Virtually all live music events contain some element of theater. I’m not talking about opera, which is a theatrical sub-genre unto itself. Even something as pure as a solo piano recital invariably unfolds with some sort of drama, beginning with the manner in which the pianist walks onto the stage and seats herself.
Then there are such elements as facial expressions, hand positions, or— famously in the case of such past masters as Glenn Gould and Rudolf Serkin— obbligato humming and grunting. It’s the wonderful human element, and a kind of magic, that separates the live music experience from passively listening to recordings.
The Mendelssohn Club of Philadelphia presented a program of large-scale works that were rendered theatrical by means both extra-musical and by the composers’ pens. The most obvious factor was the venue itself, the Basilica of Sts. Peter and Paul, one of Philadelphia’s most grandiose interior spaces.
It’s also a notoriously difficult acoustical environment for music. Sound goes straight up, bounces around the lovely vaulted ceiling, then falls back down to the pews, in some manner of resemblance to the music that previously left the cellos, clarinets and singers that produced it. The actual reverb has been measured as seven seconds.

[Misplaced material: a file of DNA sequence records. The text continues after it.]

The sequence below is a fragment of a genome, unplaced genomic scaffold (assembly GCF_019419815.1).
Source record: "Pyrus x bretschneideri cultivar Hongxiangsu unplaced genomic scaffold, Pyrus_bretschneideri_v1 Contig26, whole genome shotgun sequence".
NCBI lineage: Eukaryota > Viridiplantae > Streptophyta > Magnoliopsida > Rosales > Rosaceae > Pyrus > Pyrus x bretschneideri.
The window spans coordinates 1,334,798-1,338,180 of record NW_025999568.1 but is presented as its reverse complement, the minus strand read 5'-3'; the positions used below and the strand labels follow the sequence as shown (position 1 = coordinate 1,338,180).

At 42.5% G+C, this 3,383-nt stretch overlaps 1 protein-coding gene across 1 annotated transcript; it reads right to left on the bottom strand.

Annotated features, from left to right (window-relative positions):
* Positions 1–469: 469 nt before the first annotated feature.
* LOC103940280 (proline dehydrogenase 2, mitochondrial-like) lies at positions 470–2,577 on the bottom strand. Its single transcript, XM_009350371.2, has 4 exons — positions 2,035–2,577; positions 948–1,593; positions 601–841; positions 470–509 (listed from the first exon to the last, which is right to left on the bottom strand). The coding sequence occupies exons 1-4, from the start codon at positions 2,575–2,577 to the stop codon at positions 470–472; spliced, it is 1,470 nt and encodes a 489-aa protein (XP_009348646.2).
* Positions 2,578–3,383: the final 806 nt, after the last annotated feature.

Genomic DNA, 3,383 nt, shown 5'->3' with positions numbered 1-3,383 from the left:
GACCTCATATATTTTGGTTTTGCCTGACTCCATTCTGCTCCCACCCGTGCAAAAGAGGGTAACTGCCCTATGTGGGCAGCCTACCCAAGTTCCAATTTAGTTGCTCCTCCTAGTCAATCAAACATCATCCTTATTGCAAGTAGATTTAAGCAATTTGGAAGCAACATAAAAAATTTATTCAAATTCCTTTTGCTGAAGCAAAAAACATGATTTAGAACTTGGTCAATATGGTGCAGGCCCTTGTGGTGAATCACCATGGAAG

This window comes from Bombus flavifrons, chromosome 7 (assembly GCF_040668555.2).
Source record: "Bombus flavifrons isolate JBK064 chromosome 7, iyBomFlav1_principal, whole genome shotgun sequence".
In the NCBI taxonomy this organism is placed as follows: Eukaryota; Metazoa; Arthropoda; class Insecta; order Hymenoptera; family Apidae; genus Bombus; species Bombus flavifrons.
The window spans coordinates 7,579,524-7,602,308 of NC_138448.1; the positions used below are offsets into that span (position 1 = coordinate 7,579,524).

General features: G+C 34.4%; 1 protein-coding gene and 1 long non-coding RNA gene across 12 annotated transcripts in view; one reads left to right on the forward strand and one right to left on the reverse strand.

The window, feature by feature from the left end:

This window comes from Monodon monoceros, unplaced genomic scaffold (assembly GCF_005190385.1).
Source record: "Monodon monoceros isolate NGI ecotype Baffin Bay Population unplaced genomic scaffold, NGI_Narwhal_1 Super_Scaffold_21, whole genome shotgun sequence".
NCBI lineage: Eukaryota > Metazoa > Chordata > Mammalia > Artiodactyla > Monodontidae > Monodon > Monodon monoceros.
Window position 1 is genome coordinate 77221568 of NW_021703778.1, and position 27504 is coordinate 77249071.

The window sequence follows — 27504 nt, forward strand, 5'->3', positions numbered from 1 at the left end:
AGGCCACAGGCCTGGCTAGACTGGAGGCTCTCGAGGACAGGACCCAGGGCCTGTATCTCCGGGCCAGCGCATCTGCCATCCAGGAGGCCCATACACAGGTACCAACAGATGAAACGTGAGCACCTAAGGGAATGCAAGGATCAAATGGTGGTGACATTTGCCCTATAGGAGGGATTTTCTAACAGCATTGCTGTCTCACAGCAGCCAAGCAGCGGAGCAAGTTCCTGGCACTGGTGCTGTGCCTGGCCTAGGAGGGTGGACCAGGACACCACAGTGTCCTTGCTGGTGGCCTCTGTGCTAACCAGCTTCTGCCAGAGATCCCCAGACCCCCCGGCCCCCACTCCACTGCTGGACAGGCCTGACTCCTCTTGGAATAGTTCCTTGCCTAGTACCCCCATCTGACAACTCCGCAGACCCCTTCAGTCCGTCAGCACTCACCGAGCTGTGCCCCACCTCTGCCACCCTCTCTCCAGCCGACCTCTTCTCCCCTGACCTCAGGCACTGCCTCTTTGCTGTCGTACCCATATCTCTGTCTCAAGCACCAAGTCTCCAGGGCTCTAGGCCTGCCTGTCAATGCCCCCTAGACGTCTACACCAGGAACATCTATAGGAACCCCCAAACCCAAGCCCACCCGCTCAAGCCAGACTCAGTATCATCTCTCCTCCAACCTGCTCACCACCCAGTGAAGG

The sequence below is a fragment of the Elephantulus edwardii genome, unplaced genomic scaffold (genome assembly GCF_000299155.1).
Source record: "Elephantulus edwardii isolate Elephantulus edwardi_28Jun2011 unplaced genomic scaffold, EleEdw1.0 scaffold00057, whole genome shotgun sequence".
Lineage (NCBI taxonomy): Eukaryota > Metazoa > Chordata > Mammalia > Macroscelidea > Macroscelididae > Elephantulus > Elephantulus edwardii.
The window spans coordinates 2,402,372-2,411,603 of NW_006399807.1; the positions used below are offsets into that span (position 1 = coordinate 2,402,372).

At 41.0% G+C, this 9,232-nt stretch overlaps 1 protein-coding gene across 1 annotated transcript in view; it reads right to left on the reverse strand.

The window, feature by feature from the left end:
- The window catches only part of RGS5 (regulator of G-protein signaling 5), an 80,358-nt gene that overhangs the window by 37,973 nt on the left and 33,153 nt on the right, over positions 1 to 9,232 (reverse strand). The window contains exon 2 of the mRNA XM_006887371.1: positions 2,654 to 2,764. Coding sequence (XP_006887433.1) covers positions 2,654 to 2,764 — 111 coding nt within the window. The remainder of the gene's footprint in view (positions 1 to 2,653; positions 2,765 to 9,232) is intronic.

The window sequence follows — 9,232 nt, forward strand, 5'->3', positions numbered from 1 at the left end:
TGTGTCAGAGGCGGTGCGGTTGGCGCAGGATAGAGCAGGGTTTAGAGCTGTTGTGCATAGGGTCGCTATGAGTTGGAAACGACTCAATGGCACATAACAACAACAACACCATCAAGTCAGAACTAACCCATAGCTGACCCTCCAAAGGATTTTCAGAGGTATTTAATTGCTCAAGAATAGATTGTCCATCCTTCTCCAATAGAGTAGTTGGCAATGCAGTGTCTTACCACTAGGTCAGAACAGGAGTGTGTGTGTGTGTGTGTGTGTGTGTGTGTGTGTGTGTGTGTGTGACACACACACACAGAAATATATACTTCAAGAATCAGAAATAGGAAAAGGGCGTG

A site-specific work
Composer Robert Moran made these conditions a part of his musical vision, especially in the case of his own Angele Dei, which received a world premiere. In this space, the instruments’ tonalities are altered as if processed through a computer, although the voices and the Basilica’s magnificent pipe organ were less affected. Choruses were placed at either side of the front of the altar, and each had its own conductor, cued by music director Alan Harler.
The music proceeded in a dreamlike manner, without much of a cohesive structure, as if Moran was mesmerized by the effects of the mutated sounds. It came across as a kind of aural experiment, but a fully engrossing one at that. Angele Dei is a site-specific work that can only be performed in a venue that offers the Basilica’s acoustical qualities.
Tribute to 9/11
Moran’s Trinity Requiem is a more conventional conception, at least in terms of musical vocabulary and form, consisting of sections of the Latin mass, with the singers alternating between the original Latin and the English translations. It’s a heartfelt and moving tribute to the victims of the 9/11 terrorist attacks, and was premiered in 2011 at Trinity Wall Street Church, mere blocks from the site of the tragedy.
This version featured an augmented choir, including the wonderful Philadelphia Boys Choir, whose singers were placed in the organ loft at the rear of the sanctuary, creating a haunting surround sound effect. In a theatrical gesture, the entire Boys’ Choir marched down the center aisle at the end of the piece, singing, ”In paradisium deducant te Angeli” (may angels lead you into paradise) before joining the rest of the players for the finale full center.
Sound of his own voice
The Moran works book-ended Anton Bruckner’s 1869 Mass in E minor. In one last theatrical gesture, the music proceeded without pause from Moran’s Angele Dei, via an exuberant organ improvisation by the excellent Alexander Hermann.
Bruckner’s Mass is gorgeous, filled with exotic harmonies and exquisite polyphony in the choir writing, but, like the golden throated orator, Bruckner enjoyed the sound of his own voice a bit too much, with half again as much material as is really needed to be effective.